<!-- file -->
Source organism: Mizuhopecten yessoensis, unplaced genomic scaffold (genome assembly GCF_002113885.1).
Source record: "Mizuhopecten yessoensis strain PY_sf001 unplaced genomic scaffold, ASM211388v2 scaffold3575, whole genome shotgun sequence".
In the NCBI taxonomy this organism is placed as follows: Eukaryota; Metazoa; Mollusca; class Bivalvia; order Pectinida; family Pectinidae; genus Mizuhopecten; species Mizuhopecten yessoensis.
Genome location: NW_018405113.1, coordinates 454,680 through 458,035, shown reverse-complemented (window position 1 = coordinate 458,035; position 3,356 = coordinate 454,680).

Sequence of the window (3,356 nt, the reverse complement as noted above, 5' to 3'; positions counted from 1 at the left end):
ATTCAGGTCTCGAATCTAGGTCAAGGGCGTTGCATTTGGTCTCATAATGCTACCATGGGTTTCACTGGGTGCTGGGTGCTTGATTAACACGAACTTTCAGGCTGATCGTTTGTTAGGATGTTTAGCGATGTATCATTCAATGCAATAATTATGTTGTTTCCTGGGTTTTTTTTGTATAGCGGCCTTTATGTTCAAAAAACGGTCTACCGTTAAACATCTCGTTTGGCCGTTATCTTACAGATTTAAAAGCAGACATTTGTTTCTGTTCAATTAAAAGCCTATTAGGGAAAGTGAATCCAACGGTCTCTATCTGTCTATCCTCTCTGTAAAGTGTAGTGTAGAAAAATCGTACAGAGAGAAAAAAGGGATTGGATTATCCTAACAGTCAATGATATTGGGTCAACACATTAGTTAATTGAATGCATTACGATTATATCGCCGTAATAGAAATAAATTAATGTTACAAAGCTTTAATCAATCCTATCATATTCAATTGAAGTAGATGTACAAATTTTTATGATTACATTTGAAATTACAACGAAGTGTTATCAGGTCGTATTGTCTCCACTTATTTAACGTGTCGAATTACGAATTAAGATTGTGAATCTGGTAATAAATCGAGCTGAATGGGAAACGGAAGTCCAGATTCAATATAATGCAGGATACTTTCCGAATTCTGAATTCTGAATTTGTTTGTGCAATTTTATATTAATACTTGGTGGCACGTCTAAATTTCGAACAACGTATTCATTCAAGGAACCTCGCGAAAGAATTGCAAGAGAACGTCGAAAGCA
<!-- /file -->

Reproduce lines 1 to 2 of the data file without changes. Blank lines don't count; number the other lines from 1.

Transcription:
Source organism: Mizuhopecten yessoensis, unplaced genomic scaffold (genome assembly GCF_002113885.1).
Source record: "Mizuhopecten yessoensis strain PY_sf001 unplaced genomic scaffold, ASM211388v2 scaffold3575, whole genome shotgun sequence".